Equity represents the degree of ownership an individual or entity has in an asset after subtracting any debts against the asset. To say someone shares equity in a company means they would share in any assets remaining after all debts are accounted for.

For example, if your business has sold $500,000 worth of product this year, but you have rent, operating expenses, and a business loan payment totaling $400,000 for the year, you have $100,000 of equity in your business. Equity changes as the value of your assets and debts change.

Home equity works the same way. When you take out a mortgage to purchase a home, your home is collateral on the mortgage loan, so the outstanding mortgage principal must be deducted from the value of the home to determine your home equity.

In most cases, you make a down payment when you purchase your home. That down payment is your initial home equity. If you pay a 20% down payment on a $200,000 home, you have $40,000 equity when you close on your purchase.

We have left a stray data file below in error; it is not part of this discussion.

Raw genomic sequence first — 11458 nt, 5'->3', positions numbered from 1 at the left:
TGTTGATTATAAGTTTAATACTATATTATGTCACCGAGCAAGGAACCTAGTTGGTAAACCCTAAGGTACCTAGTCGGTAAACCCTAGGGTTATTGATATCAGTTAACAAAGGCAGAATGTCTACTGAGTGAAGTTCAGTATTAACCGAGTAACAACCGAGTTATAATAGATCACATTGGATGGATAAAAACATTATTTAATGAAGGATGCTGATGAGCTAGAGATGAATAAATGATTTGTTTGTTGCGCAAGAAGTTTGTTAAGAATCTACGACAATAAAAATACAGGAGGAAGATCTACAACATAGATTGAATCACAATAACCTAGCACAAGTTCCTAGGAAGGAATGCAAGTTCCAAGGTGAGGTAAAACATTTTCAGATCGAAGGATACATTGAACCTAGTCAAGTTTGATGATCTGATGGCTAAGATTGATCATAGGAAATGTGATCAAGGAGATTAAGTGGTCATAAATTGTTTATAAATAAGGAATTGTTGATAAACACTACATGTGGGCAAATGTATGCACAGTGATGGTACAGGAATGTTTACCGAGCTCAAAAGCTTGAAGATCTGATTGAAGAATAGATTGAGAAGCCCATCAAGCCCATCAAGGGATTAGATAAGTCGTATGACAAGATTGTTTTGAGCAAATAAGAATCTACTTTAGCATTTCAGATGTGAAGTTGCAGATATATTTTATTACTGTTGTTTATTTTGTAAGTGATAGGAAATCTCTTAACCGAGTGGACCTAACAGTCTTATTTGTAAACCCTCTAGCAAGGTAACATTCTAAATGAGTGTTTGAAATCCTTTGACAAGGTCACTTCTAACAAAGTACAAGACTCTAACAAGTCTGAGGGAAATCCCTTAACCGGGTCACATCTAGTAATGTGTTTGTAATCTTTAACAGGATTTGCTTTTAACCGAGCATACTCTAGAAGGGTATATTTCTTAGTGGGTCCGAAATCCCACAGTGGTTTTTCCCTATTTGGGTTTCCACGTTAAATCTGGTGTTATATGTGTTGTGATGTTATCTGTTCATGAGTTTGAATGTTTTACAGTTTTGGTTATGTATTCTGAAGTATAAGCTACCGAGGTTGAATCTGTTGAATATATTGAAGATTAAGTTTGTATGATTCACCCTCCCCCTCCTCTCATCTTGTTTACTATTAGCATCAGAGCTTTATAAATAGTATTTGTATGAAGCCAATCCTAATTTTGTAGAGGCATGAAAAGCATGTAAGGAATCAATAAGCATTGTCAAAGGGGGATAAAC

As time goes on and you continue to pay down your mortgage principal, your equity grows. Usually, the longer your own your home, the more equity you gain because you are paying down your mortgage. However, any debts you take on using your home value as collateral, such as a second mortgage or home equity line of credit (HELOC,) decrease your home equity.

The changing real estate market also influences your equity. If you paid $200,000 for your home, and two years later the homes in your neighborhood start selling in the $400,000 range, your theoretical equity increases. (Theoretical because you don’t realize your home equity until you sell your home and pay off all debts against it.) You can also lose equity if the market takes a dive but be patient and it should recover in time. 

Equity also grows if you make improvements on your home that increase its value. Let’s say you add a swimming pool and all new appliances. You have increased the value of the home. Your equity doesn’t increase by the amount you spent on the improvements, but on the value you get upon resale. This is an important point when considering making improvements prior to putting your home on the market, and one that is often misunderstood.